Ladies and Gentlemen, may I direct your attention to the gallery? We are joined today by a phenomenal group of nonprofit leaders, staff, and volunteers. You may not recognize all the faces, but I’m sure many are familiar. I assure you that they have all been working very hard during these difficult times. They deserve our appreciation and hardy applause…
Nonprofit organizations have been under tremendous stress these last months. That’s no surprise – we’ve all been under more pressure than usual as COVID-19 impacts our families, work, churches, our communities — our lives.
As a result, change is everywhere. It is no less evident for every nonprofit organization you support. Unlike business, driven by sales and consumer demand, nonprofit organizations are mission-driven.
Businesses, unlike nonprofit organizations, change as consumers change. Nonprofit organizations start with a focus and a target – a specific group, community, or a type of service. The organization aims to make a difference, to have an impact.
How they choose to implement the mission is an entirely different matter. Slowly, over time, the how is etched in stone. Services are provided day after day, year after year – in much the same way – with little change.
Then a virus arrives and stops everything. There are no services as usual, in many cases they grind to a complete halt. To continue requires out of the box thinking.
Change is required…right now!
Has a New Normal Arrived? Is a new normal another way of describing the white water of change? Or is it facing the aftermath of a tsunami?
New Normal or Change by Tsunami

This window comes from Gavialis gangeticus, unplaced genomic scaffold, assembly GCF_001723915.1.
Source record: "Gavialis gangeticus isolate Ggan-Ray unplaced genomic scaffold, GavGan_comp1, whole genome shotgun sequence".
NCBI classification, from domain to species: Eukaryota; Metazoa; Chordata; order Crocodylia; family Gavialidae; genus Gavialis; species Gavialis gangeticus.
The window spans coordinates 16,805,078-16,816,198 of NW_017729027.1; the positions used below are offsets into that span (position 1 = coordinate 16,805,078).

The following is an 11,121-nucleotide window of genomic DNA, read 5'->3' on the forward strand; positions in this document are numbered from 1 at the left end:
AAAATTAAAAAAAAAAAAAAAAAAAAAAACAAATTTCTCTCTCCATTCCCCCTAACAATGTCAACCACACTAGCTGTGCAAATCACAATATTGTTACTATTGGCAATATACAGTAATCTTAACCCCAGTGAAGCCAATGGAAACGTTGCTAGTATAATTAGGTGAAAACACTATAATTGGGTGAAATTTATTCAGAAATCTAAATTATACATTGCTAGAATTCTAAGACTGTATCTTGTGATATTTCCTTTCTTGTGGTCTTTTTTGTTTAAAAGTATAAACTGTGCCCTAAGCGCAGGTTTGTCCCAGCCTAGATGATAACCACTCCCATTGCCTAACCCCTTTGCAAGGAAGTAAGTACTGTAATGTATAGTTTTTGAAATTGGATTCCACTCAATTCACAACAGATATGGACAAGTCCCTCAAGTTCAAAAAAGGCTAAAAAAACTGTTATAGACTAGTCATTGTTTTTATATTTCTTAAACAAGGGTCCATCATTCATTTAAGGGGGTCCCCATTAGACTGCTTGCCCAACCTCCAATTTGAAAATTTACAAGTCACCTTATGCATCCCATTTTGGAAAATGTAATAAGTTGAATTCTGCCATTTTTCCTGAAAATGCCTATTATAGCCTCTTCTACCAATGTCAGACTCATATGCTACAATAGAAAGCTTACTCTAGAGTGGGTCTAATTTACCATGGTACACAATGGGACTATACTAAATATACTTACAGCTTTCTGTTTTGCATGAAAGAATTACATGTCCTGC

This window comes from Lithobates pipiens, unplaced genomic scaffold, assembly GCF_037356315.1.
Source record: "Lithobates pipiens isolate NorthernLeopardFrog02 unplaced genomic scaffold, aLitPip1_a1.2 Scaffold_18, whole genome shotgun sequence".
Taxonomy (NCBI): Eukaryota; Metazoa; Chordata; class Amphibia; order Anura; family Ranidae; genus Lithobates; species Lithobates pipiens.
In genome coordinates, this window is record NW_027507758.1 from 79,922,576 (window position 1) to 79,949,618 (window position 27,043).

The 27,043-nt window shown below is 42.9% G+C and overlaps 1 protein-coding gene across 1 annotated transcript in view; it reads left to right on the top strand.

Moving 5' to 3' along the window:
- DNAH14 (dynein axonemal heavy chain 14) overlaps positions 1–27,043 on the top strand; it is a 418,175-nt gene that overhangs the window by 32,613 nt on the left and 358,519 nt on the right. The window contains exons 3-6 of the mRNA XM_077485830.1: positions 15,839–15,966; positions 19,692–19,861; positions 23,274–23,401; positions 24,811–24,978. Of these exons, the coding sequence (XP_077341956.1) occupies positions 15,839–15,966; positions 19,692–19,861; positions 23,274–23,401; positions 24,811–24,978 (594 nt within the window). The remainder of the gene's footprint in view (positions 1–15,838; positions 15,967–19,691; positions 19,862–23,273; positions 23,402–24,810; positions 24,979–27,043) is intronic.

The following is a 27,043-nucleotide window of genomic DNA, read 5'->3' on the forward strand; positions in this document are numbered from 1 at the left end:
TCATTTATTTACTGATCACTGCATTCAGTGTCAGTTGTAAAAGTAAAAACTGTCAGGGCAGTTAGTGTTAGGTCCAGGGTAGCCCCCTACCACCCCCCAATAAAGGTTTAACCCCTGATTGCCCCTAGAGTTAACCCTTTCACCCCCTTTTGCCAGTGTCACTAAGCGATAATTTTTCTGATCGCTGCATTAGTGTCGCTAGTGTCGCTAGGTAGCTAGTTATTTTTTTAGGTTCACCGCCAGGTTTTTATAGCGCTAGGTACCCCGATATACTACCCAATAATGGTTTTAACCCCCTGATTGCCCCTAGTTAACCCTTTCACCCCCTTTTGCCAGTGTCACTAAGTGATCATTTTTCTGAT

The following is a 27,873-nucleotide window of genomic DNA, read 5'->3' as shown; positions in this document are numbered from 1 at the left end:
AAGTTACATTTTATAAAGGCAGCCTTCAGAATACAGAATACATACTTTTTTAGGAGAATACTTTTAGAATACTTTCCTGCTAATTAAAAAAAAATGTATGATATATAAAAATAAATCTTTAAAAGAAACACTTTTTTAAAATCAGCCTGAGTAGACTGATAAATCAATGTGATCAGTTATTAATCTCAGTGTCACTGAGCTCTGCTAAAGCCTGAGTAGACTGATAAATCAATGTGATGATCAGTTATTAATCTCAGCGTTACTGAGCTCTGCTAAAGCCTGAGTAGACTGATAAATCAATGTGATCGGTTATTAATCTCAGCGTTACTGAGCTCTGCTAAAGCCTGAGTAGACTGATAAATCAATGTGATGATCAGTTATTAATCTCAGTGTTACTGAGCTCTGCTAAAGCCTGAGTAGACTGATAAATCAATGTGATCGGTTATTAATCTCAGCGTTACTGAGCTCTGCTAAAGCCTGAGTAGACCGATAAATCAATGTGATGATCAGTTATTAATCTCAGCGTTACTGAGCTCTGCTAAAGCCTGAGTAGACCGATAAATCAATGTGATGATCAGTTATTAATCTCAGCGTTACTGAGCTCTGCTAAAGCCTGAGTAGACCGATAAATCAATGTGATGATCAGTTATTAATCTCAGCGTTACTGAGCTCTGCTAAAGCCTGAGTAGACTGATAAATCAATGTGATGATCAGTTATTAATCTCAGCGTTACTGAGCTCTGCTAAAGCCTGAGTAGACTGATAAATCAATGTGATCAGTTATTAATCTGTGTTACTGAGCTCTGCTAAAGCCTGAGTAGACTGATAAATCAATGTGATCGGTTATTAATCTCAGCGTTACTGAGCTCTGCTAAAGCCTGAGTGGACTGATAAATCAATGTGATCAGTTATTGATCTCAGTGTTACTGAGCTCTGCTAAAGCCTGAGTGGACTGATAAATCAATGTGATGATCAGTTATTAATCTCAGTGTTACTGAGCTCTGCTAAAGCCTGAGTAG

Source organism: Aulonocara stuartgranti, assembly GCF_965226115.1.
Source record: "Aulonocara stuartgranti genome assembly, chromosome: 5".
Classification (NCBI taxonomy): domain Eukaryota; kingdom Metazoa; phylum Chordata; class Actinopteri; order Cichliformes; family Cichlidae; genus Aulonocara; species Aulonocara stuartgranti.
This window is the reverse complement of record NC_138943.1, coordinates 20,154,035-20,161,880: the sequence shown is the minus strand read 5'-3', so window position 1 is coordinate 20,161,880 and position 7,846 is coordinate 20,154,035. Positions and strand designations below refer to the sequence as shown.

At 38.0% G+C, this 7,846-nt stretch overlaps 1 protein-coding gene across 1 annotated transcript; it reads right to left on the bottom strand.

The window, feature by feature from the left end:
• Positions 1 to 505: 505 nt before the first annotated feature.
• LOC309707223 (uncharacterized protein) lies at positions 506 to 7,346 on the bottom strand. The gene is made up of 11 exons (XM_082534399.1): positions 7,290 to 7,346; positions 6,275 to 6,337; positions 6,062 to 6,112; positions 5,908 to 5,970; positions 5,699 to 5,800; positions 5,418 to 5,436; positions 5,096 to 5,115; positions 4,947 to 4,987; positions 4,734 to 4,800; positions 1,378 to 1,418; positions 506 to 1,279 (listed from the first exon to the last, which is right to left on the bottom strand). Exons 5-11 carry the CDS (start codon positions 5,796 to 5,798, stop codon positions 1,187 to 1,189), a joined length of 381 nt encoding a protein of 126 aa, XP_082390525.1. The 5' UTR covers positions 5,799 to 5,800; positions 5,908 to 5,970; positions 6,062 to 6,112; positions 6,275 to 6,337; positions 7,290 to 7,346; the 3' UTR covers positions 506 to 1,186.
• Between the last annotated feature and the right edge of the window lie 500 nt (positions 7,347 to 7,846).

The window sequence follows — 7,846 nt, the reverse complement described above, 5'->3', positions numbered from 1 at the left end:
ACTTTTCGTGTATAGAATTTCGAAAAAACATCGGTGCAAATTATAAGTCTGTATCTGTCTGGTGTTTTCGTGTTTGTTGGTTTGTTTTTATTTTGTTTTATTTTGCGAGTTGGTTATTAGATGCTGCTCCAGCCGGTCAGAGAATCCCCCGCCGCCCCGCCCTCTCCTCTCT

I’ve reflected a lot on the phrase, “this is the new normal.” I’ve even written that what we’re experiencing now is not a “new normal,” completely resisting the term. Have I been resisting change?
The term, new normal, bubbled up from economists describing the impact of the financial crisis of 2007-2008. It defined significant shifts in economic conditions. Economists will soon use it again to explain how things have changed financially for the long term after COVID-19.
Today the term has slid into everyday talk, used to describe the relentless change triggered by a relentless virus. What it meant before, financial abnormalities that become commonplace, now describes all things abnormal becoming commonplace.
Reckoning with the abnormal doesn’t always result in long-term change. I think my nonprofit friends would say many of these changes are here to stay.
The Power to Change is the Power to Grow
John F. Kennedy once said, “Change is the law of life. And those who look only to the past or present are certain to miss the future.”
The virus changed our present. Virtually every nonprofit organization you know and support is doing a phenomenal job of surviving the present and reckoning with an uncharted future.
Remember the nonprofit folks sitting in the gallery? You can see them in your mind’s eye, right? The executive director at your favorite nonprofit, your friend who is a member of the board of directors of a small nonprofit serving a tiny and targeted audience, your neighbor who volunteers or works at – well, you pick the organization.
They face an incredible task. They deserve our applause!
Would everyone in the gallery please stand?
Ladies and gentlemen, join me one more time in a round of applause for the nonprofit leaders, staff, and volunteers in the gallery.
Send a virtual round of applause. Pat someone on the back. Leave a comment about someone at a nonprofit doing an awesome job.
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